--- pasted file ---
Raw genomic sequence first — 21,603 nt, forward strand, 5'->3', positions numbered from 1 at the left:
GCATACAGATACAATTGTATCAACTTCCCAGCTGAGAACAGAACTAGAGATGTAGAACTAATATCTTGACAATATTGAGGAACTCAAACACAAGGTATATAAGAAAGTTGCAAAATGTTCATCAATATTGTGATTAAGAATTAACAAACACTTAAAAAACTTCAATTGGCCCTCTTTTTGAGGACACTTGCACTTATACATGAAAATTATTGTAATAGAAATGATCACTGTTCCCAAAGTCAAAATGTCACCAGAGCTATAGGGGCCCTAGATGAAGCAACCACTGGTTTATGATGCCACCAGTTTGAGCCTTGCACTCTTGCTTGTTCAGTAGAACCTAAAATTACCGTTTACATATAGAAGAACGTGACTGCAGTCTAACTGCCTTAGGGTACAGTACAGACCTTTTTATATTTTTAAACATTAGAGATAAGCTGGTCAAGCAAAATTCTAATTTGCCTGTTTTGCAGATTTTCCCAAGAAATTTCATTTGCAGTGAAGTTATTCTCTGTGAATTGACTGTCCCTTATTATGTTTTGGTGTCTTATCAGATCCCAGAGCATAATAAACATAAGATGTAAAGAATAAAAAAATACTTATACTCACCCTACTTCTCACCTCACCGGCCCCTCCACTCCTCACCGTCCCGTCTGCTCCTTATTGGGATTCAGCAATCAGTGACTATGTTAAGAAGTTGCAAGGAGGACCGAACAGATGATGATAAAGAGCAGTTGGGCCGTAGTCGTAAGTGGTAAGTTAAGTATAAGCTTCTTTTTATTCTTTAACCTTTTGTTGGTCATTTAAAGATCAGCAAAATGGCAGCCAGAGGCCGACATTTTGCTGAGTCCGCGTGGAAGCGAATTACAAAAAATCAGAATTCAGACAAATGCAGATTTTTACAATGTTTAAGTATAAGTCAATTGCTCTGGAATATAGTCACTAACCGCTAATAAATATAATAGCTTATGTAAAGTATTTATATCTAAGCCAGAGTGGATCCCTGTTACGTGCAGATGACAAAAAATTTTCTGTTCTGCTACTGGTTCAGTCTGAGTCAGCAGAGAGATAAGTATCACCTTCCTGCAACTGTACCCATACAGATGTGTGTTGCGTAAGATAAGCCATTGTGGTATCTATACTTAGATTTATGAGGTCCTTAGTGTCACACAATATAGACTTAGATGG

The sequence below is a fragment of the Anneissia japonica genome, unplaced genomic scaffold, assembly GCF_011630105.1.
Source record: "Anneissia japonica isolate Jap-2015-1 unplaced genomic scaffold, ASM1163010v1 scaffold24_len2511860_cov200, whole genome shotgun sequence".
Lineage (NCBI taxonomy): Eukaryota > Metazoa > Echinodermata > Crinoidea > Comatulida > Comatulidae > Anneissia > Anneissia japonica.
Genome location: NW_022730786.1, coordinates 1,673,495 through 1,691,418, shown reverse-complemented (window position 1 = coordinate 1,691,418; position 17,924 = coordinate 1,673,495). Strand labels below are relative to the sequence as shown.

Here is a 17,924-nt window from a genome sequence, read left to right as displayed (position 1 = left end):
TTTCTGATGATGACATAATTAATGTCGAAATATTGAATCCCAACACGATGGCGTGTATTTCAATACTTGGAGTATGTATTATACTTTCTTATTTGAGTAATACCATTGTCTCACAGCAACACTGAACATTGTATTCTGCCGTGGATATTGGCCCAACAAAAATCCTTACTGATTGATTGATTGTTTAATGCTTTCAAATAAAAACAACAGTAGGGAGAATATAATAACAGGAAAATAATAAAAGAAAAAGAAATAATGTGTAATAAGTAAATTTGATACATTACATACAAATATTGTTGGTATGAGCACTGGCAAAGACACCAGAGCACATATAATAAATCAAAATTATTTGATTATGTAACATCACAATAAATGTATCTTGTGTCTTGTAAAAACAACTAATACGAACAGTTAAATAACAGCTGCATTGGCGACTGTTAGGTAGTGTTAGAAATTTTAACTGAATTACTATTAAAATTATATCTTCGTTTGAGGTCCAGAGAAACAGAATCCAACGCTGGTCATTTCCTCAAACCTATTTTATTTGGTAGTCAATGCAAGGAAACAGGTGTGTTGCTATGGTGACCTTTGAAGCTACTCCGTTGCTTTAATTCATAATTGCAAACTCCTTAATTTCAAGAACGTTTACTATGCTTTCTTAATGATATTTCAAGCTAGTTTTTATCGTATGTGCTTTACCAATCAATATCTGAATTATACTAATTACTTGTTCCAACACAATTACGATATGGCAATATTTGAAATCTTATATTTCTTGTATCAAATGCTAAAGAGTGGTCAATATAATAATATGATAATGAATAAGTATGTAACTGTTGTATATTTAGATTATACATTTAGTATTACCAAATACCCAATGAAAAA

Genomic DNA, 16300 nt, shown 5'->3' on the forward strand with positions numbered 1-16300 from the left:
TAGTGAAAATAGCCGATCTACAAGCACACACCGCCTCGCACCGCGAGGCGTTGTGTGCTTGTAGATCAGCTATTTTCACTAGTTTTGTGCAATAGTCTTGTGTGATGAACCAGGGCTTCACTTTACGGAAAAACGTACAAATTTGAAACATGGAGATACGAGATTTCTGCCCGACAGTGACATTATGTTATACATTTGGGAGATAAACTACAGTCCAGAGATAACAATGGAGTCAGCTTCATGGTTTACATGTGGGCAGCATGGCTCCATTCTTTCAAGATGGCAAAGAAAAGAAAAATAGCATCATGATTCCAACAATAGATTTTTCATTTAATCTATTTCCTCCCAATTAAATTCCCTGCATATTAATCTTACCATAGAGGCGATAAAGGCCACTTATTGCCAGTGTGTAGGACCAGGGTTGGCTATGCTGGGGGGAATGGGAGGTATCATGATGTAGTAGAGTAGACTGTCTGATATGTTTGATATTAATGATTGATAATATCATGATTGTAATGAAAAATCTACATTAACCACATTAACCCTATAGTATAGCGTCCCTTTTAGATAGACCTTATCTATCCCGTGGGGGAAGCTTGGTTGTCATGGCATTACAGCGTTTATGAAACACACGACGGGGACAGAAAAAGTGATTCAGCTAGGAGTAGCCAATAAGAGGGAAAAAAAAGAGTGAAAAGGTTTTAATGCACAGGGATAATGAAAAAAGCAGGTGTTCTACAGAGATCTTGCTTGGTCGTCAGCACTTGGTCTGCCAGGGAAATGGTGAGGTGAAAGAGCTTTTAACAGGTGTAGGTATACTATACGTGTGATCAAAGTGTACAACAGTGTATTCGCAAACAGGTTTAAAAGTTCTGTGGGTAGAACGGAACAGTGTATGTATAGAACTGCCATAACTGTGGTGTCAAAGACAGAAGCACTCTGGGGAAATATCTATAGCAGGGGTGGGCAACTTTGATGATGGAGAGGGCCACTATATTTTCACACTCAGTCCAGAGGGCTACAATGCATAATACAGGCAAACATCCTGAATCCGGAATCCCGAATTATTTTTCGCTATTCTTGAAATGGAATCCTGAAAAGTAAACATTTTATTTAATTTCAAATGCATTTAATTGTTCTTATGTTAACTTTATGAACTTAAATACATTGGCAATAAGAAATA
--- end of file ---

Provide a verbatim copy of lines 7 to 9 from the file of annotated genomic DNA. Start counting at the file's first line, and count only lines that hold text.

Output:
Here is a 17,924-nt window from a genome sequence, read left to right as displayed (position 1 = left end):
TTTCTGATGATGACATAATTAATGTCGAAATATTGAATCCCAACACGATGGCGTGTATTTCAATACTTGGAGTATGTATTATACTTTCTTATTTGAGTAATACCATTGTCTCACAGCAACACTGAACATTGTATTCTGCCGTGGATATTGGCCCAACAAAAATCCTTACTGATTGATTGATTGTTTAATGCTTTCAAATAAAAACAACAGTAGGGAGAATATAATAACAGGAAAATAATAAAAGAAAAAGAAATAATGTGTAATAAGTAAATTTGATACATTACATACAAATATTGTTGGTATGAGCACTGGCAAAGACACCAGAGCACATATAATAAATCAAAATTATTTGATTATGTAACATCACAATAAATGTATCTTGTGTCTTGTAAAAACAACTAATACGAACAGTTAAATAACAGCTGCATTGGCGACTGTTAGGTAGTGTTAGAAATTTTAACTGAATTACTATTAAAATTATATCTTCGTTTGAGGTCCAGAGAAACAGAATCCAACGCTGGTCATTTCCTCAAACCTATTTTATTTGGTAGTCAATGCAAGGAAACAGGTGTGTTGCTATGGTGACCTTTGAAGCTACTCCGTTGCTTTAATTCATAATTGCAAACTCCTTAATTTCAAGAACGTTTACTATGCTTTCTTAATGATATTTCAAGCTAGTTTTTATCGTATGTGCTTTACCAATCAATATCTGAATTATACTAATTACTTGTTCCAACACAATTACGATATGGCAATATTTGAAATCTTATATTTCTTGTATCAAATGCTAAAGAGTGGTCAATATAATAATATGATAATGAATAAGTATGTAACTGTTGTATATTTAGATTATACATTTAGTATTACCAAATACCCAATGAAAAA

Genomic DNA, 16300 nt, shown 5'->3' on the forward strand with positions numbered 1-16300 from the left: